Xayaburi and Poyry: What lies behind

Mekong film


A critical activist documentary that exposes some of the spin, contradictions and barely disguised lies that have been utilised in justifying the construction of the first mainstream dam on the Mekong River outside of China, namely the Xayaburi Hydropower project in Laos. Produced by a Finnish NGO, the Siemenpuu Foundation, the film follows a well-trodden approach to covering the story of the dam’s development from inception through planning to construction, focusing on the seminal role of the Finnish engineering company Pöyry. A coalition of civil society groups file a claim with the Finnish government about alleged conflicts of interests by Pöyry, as it works simultaneously for the government of Laos and the project’s Thai corporate owners to whitewash multiple governance malpractices and design deficiencies. The case is narrated through a series of interviews with civil society critics and villagers in Thailand who stand to be impacted by the project or have past experience of impacts from existing dams. Interviews are interspersed with footage from international news media reports of the controversial dam and archive footage of a threatened river-based life enjoyed by communities, in particular the central role of fisheries to their culture and livelihoods. Electricity from the dam is to be exported to Thailand’s power grid, with Thai civil society taking a lead role in publicly opposing the project, in stark contrast to the enforced silence of Lao villagers living in the shadow of the dam. The 40 minute film was made in 2013 and the Xayaburi dam was completed in 2019, with all indications showing that many of the critics’ predictions about serious social and environmental impacts are in the process of materialising, even as new large dams are being planned and built, upstream and down.

Critical Assessment of documentary

The film does not pretend to take a strictly academic approach to the subject of Pöyry’s role in the Xayaburi dam, but rather it is an example of activist documentary making, aiming its sights at the conflicts of interest apparent, by allowing interviewed informants to reveal them.  The background narrative of the dam’s history is provided by simple sub-titles and news clips that inform the viewer of the development context of Laos as the host nation, how the transboundary dam was justified, the main actors involved, some of the relevant governance processes called upon and how these were used or abused to ensure construction. In essence it is a study of power relations unfolding between state, corporate and civil society actors in a complex waterscape (Molle et al, 2009), without need to reference underlying theory or concepts. Such an approach would be superlative and would likely lose much of the audience that this documentary is aimed at, who presumably would be other civil society advocates interested in the Mekong Region (or more widely in Asia?), and perhaps those curious about how corporate giants like Pöyry, as a flagship enterprise of a wealthy European nation with an exemplary reputation for good governance and corporate social responsibility (Salminen and Ikkola-Norrbacka, 2010), can profit without sanction at the expense of marginalised peoples and the environment in a poor developing nation like Laos, lacking fundamental democratic rights, transparency or accountability by state institutions (Sims, 2017). 

The film-makers are scrupulous in interviewing a wide cross-section of critical informants drawn from different backgrounds, including an international fishery scientist with Worldfish, a Thai journalist who visited the Xayaburi dam site incognito, the Southeast Asian Director of International Rivers, a representative from Siemenpuu Foundation, an American ichthyologist, a Canadian academic with vast experience of regional dam development, a couple of Thai environmental activists and a handful of villagers; but neglect to present a single interview with a dam proponent. These alternative actors might have included representatives of the agencies of the Thai, Finnish or Lao government, the multiple financiers involved, the Mekong River Commission (MRC) river basin organisation nominally charged with responsibility for equitably and sustainably managing the basin’s water and natural resources, an executive of Ch Karnchang company, the main contractor and dam operator from Thailand, or some of the technical consultants directly employed on the project. In their defence, the producers do state that multiple requests for interview were made to Pöyry, but no response was forthcoming. But this does not explain the lacuna of the other absent voices, as it would have added a semblance of balance and allowed the viewer to form their own conclusions regarding arguments for the dam, the decision-making process applied or any defence for the environmental mitigation accoutrements, especially the fish ladder.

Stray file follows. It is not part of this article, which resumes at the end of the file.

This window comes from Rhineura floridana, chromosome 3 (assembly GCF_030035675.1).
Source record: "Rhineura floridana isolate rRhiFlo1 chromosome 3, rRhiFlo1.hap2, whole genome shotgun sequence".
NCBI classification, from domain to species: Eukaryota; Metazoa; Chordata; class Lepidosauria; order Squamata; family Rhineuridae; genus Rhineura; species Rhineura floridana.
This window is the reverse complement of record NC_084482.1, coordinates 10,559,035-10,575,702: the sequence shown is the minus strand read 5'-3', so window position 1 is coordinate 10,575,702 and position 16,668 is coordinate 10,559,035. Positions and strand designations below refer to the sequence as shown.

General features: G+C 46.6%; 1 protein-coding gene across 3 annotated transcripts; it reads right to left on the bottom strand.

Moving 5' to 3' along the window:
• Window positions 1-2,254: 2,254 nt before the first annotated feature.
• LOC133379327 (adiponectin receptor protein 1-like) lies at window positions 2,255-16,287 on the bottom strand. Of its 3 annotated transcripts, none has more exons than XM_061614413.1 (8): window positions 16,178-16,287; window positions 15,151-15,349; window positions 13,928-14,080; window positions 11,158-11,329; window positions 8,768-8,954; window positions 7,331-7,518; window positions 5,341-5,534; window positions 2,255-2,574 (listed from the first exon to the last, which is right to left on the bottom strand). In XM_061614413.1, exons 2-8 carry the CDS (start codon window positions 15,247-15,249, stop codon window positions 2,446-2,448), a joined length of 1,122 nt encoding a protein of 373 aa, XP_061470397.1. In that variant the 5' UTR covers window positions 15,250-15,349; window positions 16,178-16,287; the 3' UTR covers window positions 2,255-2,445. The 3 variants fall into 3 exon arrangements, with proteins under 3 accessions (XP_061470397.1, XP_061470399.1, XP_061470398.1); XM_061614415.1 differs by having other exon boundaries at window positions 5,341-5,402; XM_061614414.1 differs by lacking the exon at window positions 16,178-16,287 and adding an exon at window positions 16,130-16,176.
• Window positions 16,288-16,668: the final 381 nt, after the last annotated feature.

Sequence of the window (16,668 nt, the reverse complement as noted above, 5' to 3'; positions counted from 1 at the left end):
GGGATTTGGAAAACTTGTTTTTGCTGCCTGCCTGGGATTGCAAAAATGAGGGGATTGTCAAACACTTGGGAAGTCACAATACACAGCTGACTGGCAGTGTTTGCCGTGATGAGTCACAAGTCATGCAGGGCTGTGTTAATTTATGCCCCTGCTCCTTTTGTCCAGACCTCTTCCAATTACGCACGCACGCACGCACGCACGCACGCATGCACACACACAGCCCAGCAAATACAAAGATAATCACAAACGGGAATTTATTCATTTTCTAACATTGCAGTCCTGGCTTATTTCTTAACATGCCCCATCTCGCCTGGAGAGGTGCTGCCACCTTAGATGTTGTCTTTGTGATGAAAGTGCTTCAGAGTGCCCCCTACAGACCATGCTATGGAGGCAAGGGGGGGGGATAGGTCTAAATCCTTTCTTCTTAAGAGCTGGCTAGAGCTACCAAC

Indeed, it is the fish pass that emerges as the single most contentious part of the entire dam design, while other technical aspects scarcely warrant a mention. This focus is based on sound reasoning, given the overwhelming importance of fisheries for livelihoods and protein derived from living aquatic resources for sustaining the majority of the rural population of the four countries of the Lower Mekong Basin (Ziv et al. 2012). The Mekong Basin holds the single largest freshwater fishery on earth, producing some 2.3 million tonnes per annum in 2015 and comprised of over 1,100 fish species basinwide, mostly based on capture of migratory species (MRC, 2019). Pöyry was hired by the government of Laos to conduct a “compliance review”, detailing the degree to which the dam design conformed with MRC recommendations following a Procedures for Notification, Prior Consultation and Agreement (PNPCA) process, a mandatory requirement for any such transboundary dam projects under the 1995 Mekong Agreement (Middleton and Pritchard, 2016). At the same time, Pöyry was hired by the developer, Ch Karnchang to become technical engineering consultants for the dam project, opening up an immediate conflict of interest. The Worldfish scientist, Eric Baran, pointed out the glaring disconnect between the technical content of the Pöyry Compliance Report which found that at least eight out of 29 design guidance recommendations made by MRC itself had not been met (Worldfish’s own review was of the opinion that only four points had been satisfied overall), while the Executive Summary for policy makers concluded that the dam design was in overall agreement with the MRC guidance and recommended that construction proceed. Baran believes the Executive Summary to be “dishonest”. Ame Trandem of International Rivers describes Pöyry as a “hired gun” for Laos. Meanwhile, veteran Mekong fish expert, Tyson Roberts, outlines in detail why the fish pass described by Pöyry as “state of the art” is destined to fail, based on his long experience of studying the Pak Mun dam fish ladder in Thailand and other salient deficiencies related to design.